This applies to NHS doctors and private clinics including GP practices, dentists, cosmetic surgeons and opticians.
The effects of medical negligence can last a lifetime, significantly impacting the patient’s general quality of life and affecting areas such as their physical fitness, mental wellbeing, financial prospects and life expectancy and not to mention the knock-on effect on family and loved ones.
However, medical negligence claims are not valid indefinitely. It’s important to understand that they have an expiry. Three years from the date of the negligence is the typical time limit to make a medical negligence claim in the UK or in special cases three years from the date of when you first ought to have been aware that there was an act of negligence.
Normally you must bring the claim as soon as possible after becoming aware of the issue. However, there are exceptions for patients under 18, with the time limit extending to three years from the date they turn 18. There may also be exceptions for those suffering from lack of capacity. It is therefore best to get in touch with a medical negligence solicitor as soon as possible if you have faced a case of medical negligence.
With a limited time period in which to make your claim, it’s important that you act swiftly. The first thing to do is to engage a solicitor who will explain how to claim for medical negligence clearly and guide you through the process.
You can choose any practising solicitor to handle your claim. But just like procuring any professional service, it’s more beneficial to consult with a specialist who has years of experience in their given field rather than a generalist who only has passing knowledge of your issue. You’ll no doubt want to ensure that your chosen solicitor has an excellent reputation and the highest level of approval from their peers in the industry.
Here at Hampson Hughes, we have a proven track record in dealing with medical negligence claims and you will be in safe hands should you choose to instruct us. Given that you should always look for clinical negligence solicitors with the appropriate qualification and a proven track record in successfully handling claims similar to your own, we believe that this leaves us ideally placed to help you pursue your claim.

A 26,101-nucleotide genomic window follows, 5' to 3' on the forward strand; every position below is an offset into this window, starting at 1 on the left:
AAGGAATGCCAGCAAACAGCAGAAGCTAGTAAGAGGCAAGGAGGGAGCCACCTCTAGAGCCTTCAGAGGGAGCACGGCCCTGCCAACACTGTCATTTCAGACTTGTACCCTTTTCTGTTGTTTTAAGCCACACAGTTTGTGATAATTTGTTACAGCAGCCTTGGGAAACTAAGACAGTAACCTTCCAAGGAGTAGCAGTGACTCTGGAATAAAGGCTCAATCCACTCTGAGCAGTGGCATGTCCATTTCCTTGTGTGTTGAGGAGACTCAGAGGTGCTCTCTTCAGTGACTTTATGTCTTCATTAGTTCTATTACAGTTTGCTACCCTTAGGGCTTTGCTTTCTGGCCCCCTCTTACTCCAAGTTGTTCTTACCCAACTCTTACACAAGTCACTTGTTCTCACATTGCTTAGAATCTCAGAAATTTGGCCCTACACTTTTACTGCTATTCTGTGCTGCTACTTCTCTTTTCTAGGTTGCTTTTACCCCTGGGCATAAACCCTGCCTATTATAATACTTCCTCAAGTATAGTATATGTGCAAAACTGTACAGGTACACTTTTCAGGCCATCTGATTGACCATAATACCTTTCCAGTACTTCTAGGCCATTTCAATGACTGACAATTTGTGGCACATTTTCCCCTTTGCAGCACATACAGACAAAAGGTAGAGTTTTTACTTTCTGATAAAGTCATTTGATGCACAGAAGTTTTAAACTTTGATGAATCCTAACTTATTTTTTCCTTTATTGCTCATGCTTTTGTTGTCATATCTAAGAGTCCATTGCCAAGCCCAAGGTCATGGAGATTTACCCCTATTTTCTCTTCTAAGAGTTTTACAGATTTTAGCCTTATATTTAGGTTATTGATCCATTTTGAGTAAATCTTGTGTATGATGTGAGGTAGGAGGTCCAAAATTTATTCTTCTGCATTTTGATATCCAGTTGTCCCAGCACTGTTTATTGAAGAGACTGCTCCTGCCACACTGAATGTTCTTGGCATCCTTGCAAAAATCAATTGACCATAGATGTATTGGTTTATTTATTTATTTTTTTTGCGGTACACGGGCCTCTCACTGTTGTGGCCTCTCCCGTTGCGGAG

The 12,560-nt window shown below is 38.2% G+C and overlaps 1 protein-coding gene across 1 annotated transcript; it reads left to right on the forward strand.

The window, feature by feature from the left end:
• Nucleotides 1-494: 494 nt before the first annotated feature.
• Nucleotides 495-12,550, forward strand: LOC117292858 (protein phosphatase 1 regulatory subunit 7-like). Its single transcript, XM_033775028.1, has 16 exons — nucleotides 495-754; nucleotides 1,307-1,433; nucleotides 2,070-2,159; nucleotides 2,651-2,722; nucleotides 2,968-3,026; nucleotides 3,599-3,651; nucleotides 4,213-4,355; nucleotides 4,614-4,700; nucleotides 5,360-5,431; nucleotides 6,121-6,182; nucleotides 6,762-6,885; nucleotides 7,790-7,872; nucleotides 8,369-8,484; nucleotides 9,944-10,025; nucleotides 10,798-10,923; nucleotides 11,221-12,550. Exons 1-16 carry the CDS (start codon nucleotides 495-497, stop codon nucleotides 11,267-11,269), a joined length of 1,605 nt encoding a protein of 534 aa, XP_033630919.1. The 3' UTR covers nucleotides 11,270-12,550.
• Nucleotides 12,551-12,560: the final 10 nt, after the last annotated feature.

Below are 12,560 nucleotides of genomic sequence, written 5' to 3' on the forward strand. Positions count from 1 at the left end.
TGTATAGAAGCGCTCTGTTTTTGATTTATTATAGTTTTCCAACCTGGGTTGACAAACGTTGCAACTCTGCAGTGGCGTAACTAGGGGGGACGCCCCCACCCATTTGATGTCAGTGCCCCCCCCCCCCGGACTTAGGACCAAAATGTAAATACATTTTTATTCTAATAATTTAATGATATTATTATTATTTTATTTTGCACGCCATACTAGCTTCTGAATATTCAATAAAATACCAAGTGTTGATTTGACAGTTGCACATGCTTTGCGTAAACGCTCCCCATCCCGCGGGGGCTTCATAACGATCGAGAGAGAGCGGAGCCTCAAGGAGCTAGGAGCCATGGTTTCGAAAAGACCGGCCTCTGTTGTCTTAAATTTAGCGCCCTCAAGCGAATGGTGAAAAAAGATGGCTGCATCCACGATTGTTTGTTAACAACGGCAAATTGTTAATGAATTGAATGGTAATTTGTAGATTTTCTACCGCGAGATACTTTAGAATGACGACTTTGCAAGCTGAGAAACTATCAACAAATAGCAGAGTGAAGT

Should you believe you have a case for a medical negligence compensation claim, your best course of action is to get in touch with us for a free initial consultation. This will allow you to discuss the details of your case with an expert in medical negligence claims, at which point we will be able to give you an honest assessment of your chances of a successful claim.
The success of your medical negligence case hinges on evidence. This means more than simply being able to demonstrate that you have a condition or injury, you will also need some level of evidence that indicates that the issue was caused by some level of medical malpractice.
Should the legal team at Hampson Hughes take on representation of your claim, we will be here to help you gather the evidence in support of your case. We may need to obtain detailed statements from yourself, as well as family and/or friends, who can provide corroborative evidence for your claim. If you took any photographs, these can help to establish the extent of an injury and when it occurred.
In order to prove your claim, your solicitor can obtain your medical records on your behalf, such as x-rays, ultrasounds and consultations. They will also ask one or more independent medical experts to consider whether the treatment you received was substandard and how it affected.
When all the available evidence has been gathered, your solicitor will decide the best course of action; either seeking to negotiate a settlement or issue legal proceedings.
Most claimants enter into a Conditional Fee Agreement—otherwise known as “no win, no fee”. Under such agreements you will not have to pay any fees unless you are successful and even then you would only be required to pay a limited contribution. The specific nature of your Conditional Fee Agreement will depend upon your unique circumstances. Although these are the most popular means of funding claims, they may not be offered to everyone.